Following a 4:30 am gathering at the Holiday Inn Express in Munising, we headed out to Shelter Bay and found everything ready and waiting for us at the dock. Our crew was comprised of myself, Fred, Captain George Peplinsky from Onekema, Captain Bob Guenthardt from Manistee, Judy from Manistee and of course our fearless captain Mitch Mattson. Our plan called for running some thirty plus miles northeast and the weather looked perfect for our offshore jaunt. Our destination, locally known as the “big reef” lies between Munising and Grand Marais, some twenty miles north of the Pictured Rocks National Lakeshore. The reef is about six miles wide and ten or twelve miles long and is located adjacent to the deepest waters of Lake Superior. On the actual reef the depth varies from less than sixty feet in spots to vast areas of one hundred to two hundred foot depths. As you might imagine, not all of this seventy square mile expanse is teaming with hungry trout and Captain Mitch’s years of experience and accumulated knowledge prove invaluable when it comes down to narrowing the search. Due to limited fishing pressure, this area offers exceptional fishing throughout the summer, highlighted by an influx of big returning spawners late in August and on into the fall. Approaching the reef in the early morning darkness I watched as the depth finder showed us ascending from over nine hundred feet of water and up onto the western edge of the reef and our target location in about one hundred twenty feet of water. We slowed to trolling speed and began setting lines in the half-light of a beautiful great lakes morning. I lowered the first downrigger with a Bugeye Fly rigged behind an eight inch Spin Doctor and when the cannonball found bottom turned my attention to setting another rod. Even though it was still too dark to see the counter on the rigger, within seconds the first rod began hammering with the first lake trout of the trip. This was the beginning of three plus hours of nearly nonstop action as rod after rod pounded to the beat of big Lake Superior lake trout. We fought and netted fish almost continuously and the lakers averaged well into the teens with several fish over twenty pounds. Coming up from the cold waters of Lake Superior these trout fought hard and heavy right to the boat and after keeping several fish we carefully released several more before calling it a day. (In the interest of releasing fish we equip our spoons and flies with single hooks so that most fish can be released with minimal handling and trauma.) In the final tally, Fred caught the biggest laker (although for a while we were not sure who caught who) and it pulled the scale to over twenty-four pounds. Fred’s big laker came on a rig that’s unique to our area and locally termed the “pump- rod”. It consists of an oversized reel loaded with single strand monel or stainless wire to which is attached a large single-hook spoon. Four hundred to six hundred feet of line is required to get the un-weighted spoon to bottom where the angler provides the action with a pumping motion. When you hook up on the pump-rod you can feel every move the fish makes because of the no-stretch nature of the wire and Fred had his hands full as the big laker fought doggedly all the way to the net. The fast and furious action at the reef kept us busy with just two downriggers most of the time. On the lower release we ran four inch Bugeye Flies with standard dodgers or plastic rotators and stacked a Skirt Chaser spoon on a four foot leader about eight to ten feet above the bottom release. Generally the catch rate is pretty even between the bottom fly and the stacked spoon. At times many fish are suspended higher in the water column and dipsy and surface lines provide plenty of action. I had bought along a couple of wire dipsy rods, however the action was so fast we never bothered with them.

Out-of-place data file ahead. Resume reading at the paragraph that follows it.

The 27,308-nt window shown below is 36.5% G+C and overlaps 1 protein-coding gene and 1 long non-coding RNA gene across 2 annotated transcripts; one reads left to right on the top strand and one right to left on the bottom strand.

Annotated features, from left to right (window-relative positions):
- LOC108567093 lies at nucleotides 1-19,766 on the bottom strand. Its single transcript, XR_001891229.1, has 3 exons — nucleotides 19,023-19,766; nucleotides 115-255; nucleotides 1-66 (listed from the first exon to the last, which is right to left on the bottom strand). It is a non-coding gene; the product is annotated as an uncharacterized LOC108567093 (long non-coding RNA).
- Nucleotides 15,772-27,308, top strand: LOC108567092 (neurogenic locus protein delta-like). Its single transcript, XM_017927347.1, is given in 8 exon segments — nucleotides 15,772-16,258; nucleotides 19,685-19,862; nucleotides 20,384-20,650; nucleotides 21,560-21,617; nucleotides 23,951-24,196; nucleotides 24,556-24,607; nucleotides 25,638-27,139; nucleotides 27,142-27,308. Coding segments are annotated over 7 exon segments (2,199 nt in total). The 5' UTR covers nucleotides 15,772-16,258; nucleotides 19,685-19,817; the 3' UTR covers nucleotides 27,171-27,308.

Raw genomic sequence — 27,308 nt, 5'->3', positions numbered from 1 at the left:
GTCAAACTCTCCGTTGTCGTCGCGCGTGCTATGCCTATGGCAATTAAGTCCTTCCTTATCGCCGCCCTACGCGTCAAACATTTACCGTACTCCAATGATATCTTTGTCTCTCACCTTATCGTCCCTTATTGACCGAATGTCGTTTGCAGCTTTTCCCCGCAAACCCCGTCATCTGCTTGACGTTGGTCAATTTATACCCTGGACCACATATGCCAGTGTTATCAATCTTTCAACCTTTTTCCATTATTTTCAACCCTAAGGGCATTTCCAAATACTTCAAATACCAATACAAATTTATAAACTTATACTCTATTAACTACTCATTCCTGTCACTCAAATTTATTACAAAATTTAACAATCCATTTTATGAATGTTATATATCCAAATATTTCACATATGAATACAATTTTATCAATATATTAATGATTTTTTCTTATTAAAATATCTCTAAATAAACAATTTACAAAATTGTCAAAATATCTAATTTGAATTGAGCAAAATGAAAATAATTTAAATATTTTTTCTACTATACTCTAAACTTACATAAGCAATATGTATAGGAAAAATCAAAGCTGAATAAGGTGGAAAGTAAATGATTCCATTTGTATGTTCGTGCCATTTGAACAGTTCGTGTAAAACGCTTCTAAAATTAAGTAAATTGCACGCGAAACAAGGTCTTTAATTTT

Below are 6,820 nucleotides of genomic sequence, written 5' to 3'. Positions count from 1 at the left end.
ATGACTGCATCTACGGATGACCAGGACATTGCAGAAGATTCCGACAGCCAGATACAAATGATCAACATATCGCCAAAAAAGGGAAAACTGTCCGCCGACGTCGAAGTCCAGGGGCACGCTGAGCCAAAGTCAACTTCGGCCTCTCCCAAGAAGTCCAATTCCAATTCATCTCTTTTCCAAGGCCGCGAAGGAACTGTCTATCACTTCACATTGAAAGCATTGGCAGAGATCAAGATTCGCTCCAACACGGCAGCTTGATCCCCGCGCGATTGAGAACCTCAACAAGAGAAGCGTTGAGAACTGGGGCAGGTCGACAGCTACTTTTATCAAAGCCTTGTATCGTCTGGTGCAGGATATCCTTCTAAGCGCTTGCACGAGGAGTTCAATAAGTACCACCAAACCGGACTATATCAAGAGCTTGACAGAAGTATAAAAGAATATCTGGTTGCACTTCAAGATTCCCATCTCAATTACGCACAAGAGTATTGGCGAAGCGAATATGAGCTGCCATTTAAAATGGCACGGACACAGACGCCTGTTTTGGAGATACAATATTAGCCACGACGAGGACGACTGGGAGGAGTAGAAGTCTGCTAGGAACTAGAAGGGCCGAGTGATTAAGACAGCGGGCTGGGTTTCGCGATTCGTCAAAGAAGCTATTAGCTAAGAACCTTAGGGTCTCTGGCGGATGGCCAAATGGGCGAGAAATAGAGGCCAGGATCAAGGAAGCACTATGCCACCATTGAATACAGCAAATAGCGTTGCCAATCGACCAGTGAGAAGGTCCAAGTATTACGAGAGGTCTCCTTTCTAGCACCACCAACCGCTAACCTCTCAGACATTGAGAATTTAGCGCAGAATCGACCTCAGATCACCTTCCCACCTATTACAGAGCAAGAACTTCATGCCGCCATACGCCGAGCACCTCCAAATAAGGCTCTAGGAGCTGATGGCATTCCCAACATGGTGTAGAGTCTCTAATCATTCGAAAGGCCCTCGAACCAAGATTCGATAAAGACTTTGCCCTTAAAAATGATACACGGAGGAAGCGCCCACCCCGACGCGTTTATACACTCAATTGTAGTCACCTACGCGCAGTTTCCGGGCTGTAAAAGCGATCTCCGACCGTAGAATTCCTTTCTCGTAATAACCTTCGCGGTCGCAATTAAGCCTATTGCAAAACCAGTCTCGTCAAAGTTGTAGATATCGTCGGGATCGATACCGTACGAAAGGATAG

While lake trout often take a backseat to salmon, they provide a steady and reliable fishery in Lake Superior and the potential is there for a trophy fish on every trip. Lake trout offer a great opportunity to introduce kids and lady anglers to great lakes fishing as they tend to provide a steady all-day bite and their bulldogging fighting style provides young anglers with fun manageable action. From my viewpoint it was great to see experienced Lake Michigan salmon captains excited about catching these big Lake Superior trout. It certainly reminded me that sometimes the best opportunities are in your own backyard! It is interesting to note that while we were experiencing this incredible fishing action, not another boat was in sight! This is not an uncommon occurrence on Lake Superior to have fantastic fishing and an area all to yourself, something you can only dream about on the lower Great Lakes.